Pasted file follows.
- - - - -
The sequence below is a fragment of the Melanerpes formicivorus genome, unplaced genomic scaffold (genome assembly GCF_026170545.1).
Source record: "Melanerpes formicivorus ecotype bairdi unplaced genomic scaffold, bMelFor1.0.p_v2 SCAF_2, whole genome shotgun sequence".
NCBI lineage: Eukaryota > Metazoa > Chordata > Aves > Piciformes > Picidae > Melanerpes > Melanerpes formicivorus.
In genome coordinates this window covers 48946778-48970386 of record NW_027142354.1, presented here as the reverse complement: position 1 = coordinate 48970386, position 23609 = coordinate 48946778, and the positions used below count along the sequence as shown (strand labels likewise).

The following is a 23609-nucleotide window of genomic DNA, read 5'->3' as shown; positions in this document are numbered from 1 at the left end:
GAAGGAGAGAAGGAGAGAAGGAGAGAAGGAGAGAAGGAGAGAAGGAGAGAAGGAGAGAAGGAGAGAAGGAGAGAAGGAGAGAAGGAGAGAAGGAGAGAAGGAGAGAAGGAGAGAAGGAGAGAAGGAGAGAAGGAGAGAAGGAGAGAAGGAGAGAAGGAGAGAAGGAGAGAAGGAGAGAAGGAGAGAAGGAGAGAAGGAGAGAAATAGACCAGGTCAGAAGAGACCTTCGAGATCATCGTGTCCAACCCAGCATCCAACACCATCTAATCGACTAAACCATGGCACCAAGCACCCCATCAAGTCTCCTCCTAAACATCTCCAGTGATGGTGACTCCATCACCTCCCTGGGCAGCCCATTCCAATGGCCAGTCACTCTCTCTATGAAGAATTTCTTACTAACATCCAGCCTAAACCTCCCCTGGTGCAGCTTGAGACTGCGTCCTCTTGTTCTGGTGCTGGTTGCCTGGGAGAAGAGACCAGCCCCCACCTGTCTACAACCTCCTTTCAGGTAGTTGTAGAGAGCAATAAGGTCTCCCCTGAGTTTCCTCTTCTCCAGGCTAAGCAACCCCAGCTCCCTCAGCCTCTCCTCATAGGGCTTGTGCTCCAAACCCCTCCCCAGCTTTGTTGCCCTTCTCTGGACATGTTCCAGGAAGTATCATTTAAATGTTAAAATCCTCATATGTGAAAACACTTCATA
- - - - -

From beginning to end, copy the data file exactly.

The sequence below is a fragment of the Melanerpes formicivorus genome, unplaced genomic scaffold (genome assembly GCF_026170545.1).
Source record: "Melanerpes formicivorus ecotype bairdi unplaced genomic scaffold, bMelFor1.0.p_v2 SCAF_2, whole genome shotgun sequence".
NCBI lineage: Eukaryota > Metazoa > Chordata > Aves > Piciformes > Picidae > Melanerpes > Melanerpes formicivorus.
In genome coordinates this window covers 48946778-48970386 of record NW_027142354.1, presented here as the reverse complement: position 1 = coordinate 48970386, position 23609 = coordinate 48946778, and the positions used below count along the sequence as shown (strand labels likewise).

The following is a 23609-nucleotide window of genomic DNA, read 5'->3' as shown; positions in this document are numbered from 1 at the left end:
GAAGGAGAGAAGGAGAGAAGGAGAGAAGGAGAGAAGGAGAGAAGGAGAGAAGGAGAGAAGGAGAGAAGGAGAGAAGGAGAGAAGGAGAGAAGGAGAGAAGGAGAGAAGGAGAGAAGGAGAGAAGGAGAGAAGGAGAGAAGGAGAGAAGGAGAGAAGGAGAGAAGGAGAGAAGGAGAGAAGGAGAGAAGGAGAGAAGGAGAGAAATAGACCAGGTCAGAAGAGACCTTCGAGATCATCGTGTCCAACCCAGCATCCAACACCATCTAATCGACTAAACCATGGCACCAAGCACCCCATCAAGTCTCCTCCTAAACATCTCCAGTGATGGTGACTCCATCACCTCCCTGGGCAGCCCATTCCAATGGCCAGTCACTCTCTCTATGAAGAATTTCTTACTAACATCCAGCCTAAACCTCCCCTGGTGCAGCTTGAGACTGCGTCCTCTTGTTCTGGTGCTGGTTGCCTGGGAGAAGAGACCAGCCCCCACCTGTCTACAACCTCCTTTCAGGTAGTTGTAGAGAGCAATAAGGTCTCCCCTGAGTTTCCTCTTCTCCAGGCTAAGCAACCCCAGCTCCCTCAGCCTCTCCTCATAGGGCTTGTGCTCCAAACCCCTCCCCAGCTTTGTTGCCCTTCTCTGGACATGTTCCAGGAAGTATCATTTAAATGTTAAAATCCTCATATGTGAAAACACTTCATA